This Saturday’s game against Wales may mark the start of Jonathan Sexton’s season but it will mark the last time that an Ireland team takes to the field in Dublin under the watchful eye of Joe Schmidt.
The Kiwi has been in charge for 33 games, all of them at the Aviva Stadium. He has seen his side win 27 of them and draw another while scoring 113 tries (but just the one drop goal) and create a plethora of pleasant memories.
Ireland have beaten every major nation at Lansdowne Road on Schmidt’s watch and Rory Best has been his captain for the majority of it. He too will be appearing at the ground for the last time in his current capacity and Sexton was keen to hail the Ulsterman’s input too.
And as for Schmidt, what a legacy he leaves behind.
“Joe, impact-wise, with Leinster and with Ireland, has been phenomenal,” said Sexton. “Records speak for themselves. To do what he did with Leinster: We got six finals in three years and won four of them. And then to go on and win three championships with Ireland and the special games we’ve had. All the firsts were probably the most special.
We’ll miss him in terms of what he brings, what he has done. We’ve got to have that in the back of our mind but, again, he’ll drive it. He won’t be saying anything about himself but we will.
"We’ve got to go back to driving the performance and build that momentum that we crave and that we need to have for Scotland.”
The hope is that Sexton’s first appearance of the season will add to that momentum.
The lack of game time due to injury in the summer hasn’t been ideal but the out-half has demonstrated before that he is one of those players who can hit the ground running in big games and on the back of little exposure.
“Looking forward to it,” he said yesterday shortly after Schmidt again confirmed that the veteran 10 will start against Warren Gatland’s side this weekend.
“It’s been a good pre-season, frustrating obviously, picking up the knock at a bad time. Yeah, looking forward to it now.”
Others can only look on from afar now as the team hopes to take flight.
Schmidt’s confirmed squad selection raised a few eyebrows, most obviously in the decision to opt for the inexperienced (at this level) Jean Kleyn over the mainstay that is Devin Toner and Sexton had plenty of sympathy for the big man with whom he has served for so long with club and country.
“I played with Dev all the way through. You’re obviously looking out for yourself first of all in selection and then you are thinking about those closest to you. I feel for Dev as I do for Kiernan Marmion, who has put in an unbelievable amount of work. The list goes on: Jordi, Will Addison, guys that came so close, that are still in with us.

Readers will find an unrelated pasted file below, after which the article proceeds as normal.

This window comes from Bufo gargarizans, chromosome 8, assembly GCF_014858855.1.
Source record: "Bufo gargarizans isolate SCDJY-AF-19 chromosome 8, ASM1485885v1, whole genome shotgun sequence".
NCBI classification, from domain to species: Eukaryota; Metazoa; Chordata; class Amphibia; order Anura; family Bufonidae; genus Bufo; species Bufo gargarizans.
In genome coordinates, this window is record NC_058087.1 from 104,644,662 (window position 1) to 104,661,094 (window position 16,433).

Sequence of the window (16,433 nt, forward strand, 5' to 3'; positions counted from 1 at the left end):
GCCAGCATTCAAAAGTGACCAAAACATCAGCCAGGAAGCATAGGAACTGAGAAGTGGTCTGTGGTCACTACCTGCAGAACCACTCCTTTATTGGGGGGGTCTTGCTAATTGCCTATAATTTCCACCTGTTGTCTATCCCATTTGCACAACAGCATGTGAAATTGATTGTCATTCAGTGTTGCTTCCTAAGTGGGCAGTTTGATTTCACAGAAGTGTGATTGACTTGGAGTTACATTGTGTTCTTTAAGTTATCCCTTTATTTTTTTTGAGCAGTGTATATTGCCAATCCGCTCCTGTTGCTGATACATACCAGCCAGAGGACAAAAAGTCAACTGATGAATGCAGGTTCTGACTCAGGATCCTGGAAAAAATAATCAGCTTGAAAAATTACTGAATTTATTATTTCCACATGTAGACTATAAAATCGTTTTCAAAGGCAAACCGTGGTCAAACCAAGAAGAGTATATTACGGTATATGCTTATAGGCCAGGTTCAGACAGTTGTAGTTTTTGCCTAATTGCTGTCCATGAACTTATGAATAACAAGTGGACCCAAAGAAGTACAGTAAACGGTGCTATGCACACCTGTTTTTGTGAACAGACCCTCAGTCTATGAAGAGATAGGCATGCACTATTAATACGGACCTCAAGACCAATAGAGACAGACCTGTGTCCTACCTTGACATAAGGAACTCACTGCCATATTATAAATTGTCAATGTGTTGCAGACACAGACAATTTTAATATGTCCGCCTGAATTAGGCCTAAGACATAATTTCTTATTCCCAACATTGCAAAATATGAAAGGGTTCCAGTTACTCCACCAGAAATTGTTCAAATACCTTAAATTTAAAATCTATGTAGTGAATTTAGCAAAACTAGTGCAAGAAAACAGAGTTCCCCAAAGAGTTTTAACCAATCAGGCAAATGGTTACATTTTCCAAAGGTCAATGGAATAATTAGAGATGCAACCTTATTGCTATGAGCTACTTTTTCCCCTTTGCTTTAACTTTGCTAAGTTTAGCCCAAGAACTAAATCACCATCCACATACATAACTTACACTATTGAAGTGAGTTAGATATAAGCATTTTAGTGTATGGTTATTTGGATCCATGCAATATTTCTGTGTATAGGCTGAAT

“It shows the mark of those guys that they are willing to come in after such disappointment to train as they have over the last couple of days, they know that they could be needed. There is a game to play still, guys could pick up knocks so those guys need to be ready.”
Meanwhile, Jonny Wilkinson believes England’s masters of reinvention can power their country to World Cup glory in Japan.
The former England fly-half believes the class of 2019 boasts a backline full of rare-breed talents that can strike fear into opponents in Japan.
England will launch their World Cup bid against Tonga on September 22, with former Newcastle and Toulon fly-half Wilkinson backing Jones’ men to peak at the right time.
“The momentum is rolling, they are peaking,” Wilkinson said. “I’d definitely like to think they can win it.
What’s impressed me most is that every time they get a chance to regroup they always come back stronger.
“That doesn’t mean it always goes perfectly. But every time they regroup the next performance is huge, and they are very good at building momentum.
“They’re constantly coming back bigger and stronger, and reinventing themselves, and for me, that’s the key.
“And teams will have to do that in this World Cup, it won’t just be a straight run of wins.
“That ability to take it all in, absorb it, say ‘who cares, what do we do next’? That’s key.”